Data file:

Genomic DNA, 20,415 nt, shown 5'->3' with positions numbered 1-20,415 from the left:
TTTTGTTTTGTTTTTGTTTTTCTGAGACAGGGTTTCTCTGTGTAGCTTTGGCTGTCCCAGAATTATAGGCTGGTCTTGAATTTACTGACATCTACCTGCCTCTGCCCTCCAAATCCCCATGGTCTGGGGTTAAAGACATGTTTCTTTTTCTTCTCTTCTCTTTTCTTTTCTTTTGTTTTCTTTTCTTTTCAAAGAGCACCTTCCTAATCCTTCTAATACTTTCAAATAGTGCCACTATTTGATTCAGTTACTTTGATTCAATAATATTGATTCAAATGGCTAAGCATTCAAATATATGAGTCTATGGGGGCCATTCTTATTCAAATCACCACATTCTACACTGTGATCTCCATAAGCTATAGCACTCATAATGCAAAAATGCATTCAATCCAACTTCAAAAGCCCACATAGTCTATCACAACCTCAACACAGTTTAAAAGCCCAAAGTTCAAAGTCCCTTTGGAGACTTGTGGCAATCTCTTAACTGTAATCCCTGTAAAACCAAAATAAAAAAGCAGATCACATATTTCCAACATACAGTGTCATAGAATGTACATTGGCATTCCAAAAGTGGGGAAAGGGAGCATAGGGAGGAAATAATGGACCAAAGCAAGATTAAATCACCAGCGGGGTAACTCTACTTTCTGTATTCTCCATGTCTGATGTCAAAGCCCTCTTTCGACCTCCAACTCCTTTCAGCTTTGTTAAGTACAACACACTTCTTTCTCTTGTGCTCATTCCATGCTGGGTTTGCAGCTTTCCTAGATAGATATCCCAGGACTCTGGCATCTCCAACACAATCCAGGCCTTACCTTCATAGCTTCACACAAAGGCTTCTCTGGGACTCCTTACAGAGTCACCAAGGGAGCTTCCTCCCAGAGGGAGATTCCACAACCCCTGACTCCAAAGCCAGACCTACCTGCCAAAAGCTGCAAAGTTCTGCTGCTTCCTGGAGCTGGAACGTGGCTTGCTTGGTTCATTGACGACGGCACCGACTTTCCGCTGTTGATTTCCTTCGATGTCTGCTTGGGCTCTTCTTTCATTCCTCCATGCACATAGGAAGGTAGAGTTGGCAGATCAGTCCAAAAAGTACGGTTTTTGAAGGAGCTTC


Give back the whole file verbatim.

Genomic DNA, 20,415 nt, shown 5'->3' with positions numbered 1-20,415 from the left:
TTTTGTTTTGTTTTTGTTTTTCTGAGACAGGGTTTCTCTGTGTAGCTTTGGCTGTCCCAGAATTATAGGCTGGTCTTGAATTTACTGACATCTACCTGCCTCTGCCCTCCAAATCCCCATGGTCTGGGGTTAAAGACATGTTTCTTTTTCTTCTCTTCTCTTTTCTTTTCTTTTGTTTTCTTTTCTTTTCAAAGAGCACCTTCCTAATCCTTCTAATACTTTCAAATAGTGCCACTATTTGATTCAGTTACTTTGATTCAATAATATTGATTCAAATGGCTAAGCATTCAAATATATGAGTCTATGGGGGCCATTCTTATTCAAATCACCACATTCTACACTGTGATCTCCATAAGCTATAGCACTCATAATGCAAAAATGCATTCAATCCAACTTCAAAAGCCCACATAGTCTATCACAACCTCAACACAGTTTAAAAGCCCAAAGTTCAAAGTCCCTTTGGAGACTTGTGGCAATCTCTTAACTGTAATCCCTGTAAAACCAAAATAAAAAAGCAGATCACATATTTCCAACATACAGTGTCATAGAATGTACATTGGCATTCCAAAAGTGGGGAAAGGGAGCATAGGGAGGAAATAATGGACCAAAGCAAGATTAAATCACCAGCGGGGTAACTCTACTTTCTGTATTCTCCATGTCTGATGTCAAAGCCCTCTTTCGACCTCCAACTCCTTTCAGCTTTGTTAAGTACAACACACTTCTTTCTCTTGTGCTCATTCCATGCTGGGTTTGCAGCTTTCCTAGATAGATATCCCAGGACTCTGGCATCTCCAACACAATCCAGGCCTTACCTTCATAGCTTCACACAAAGGCTTCTCTGGGACTCCTTACAGAGTCACCAAGGGAGCTTCCTCCCAGAGGGAGATTCCACAACCCCTGACTCCAAAGCCAGACCTACCTGCCAAAAGCTGCAAAGTTCTGCTGCTTCCTGGAGCTGGAACGTGGCTTGCTTGGTTCATTGACGACGGCACCGACTTTCCGCTGTTGATTTCCTTCGATGTCTGCTTGGGCTCTTCTTTCATTCCTCCATGCACATAGGAAGGTAGAGTTGGCAGATCAGTCCAAAAAGTACGGTTTTTGAAGGAGCTTC